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We estimate the e§ect of worldwide tax changes on output following the narrative approach developed for the United States by Romer and Romer (2010). We use a novel dataset on value-added taxes for 51 countries (21 industrial and 30 developing) for the period 1970-2014 to identify 96 tax changes. We then use contemporaneous economic records to classify such changes as endogenous or exogenous to current (or prospective) economic conditions. In line with existing theoretical distortion-based arguments ñ and based on the exogenous tax changes ñwe Önd that the e§ect of tax changes on output is highly non-linear. The tax multiplier is essentially zero under relatively low/moderate initial tax rate levels and much larger (in absolute terms) as the initial tax rate and the size of the change in the tax rate increases. We also show that the bias introduced by misidentiÖcation of tax shocks critically depends on the procyclical or countercyclical nature of endogenous tax changes. We simultaneously evaluate the relevance of our arguments both for our global sample and for Romer and Romerís U.S. dataset.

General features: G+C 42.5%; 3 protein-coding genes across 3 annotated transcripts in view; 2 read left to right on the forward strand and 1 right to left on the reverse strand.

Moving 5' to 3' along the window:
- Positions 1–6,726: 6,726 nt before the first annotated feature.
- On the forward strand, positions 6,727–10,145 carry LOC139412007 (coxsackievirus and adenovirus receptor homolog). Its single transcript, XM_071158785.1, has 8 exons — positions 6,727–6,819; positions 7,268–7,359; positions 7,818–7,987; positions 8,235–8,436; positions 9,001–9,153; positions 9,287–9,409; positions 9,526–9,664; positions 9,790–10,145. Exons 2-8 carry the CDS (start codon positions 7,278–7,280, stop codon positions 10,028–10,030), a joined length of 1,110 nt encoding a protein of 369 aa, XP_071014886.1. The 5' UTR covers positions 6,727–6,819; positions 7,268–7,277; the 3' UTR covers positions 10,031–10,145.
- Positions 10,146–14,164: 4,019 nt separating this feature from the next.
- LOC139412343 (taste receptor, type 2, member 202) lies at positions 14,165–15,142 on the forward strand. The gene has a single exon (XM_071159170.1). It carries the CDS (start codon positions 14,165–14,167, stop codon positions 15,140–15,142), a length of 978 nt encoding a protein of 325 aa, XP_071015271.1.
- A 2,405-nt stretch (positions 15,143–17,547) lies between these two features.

This paper aims to provide an overview of the current state of taxation in the Latin America and Caribbean (LAC) region, and its main reform needs and options. It previews the findings of recent studies prepared or commissioned by the Inter-American Development Bank (IDB) for its forthcoming flagship publication More than Revenue: Taxation as a Development Tool in the -Development in the Americas- ... (View publication)
Latin American countries suffer from severe macroeconomic volatility. What is the link between this volatility and the sustainability of fiscal policy? Does the cause and effect relationship run only from macro to fiscal or is it a two-way street? ¿Como armar el rompecabezas fiscal? examines this relationship in the context of a search for appropriate indicators of fiscal policy sustainability. Th ... (View publication)
This paper studies the cyclical properties of two key expenditure categories (current and public investment spending) during the different phases of the business cycle (good times and bad times). Anecdotal evidence suggests that policymakers usually cannot resist the temptation of spending more on current expenditure in good times, but only pick capital expenditures to adjust during bad times. ... (View publication)
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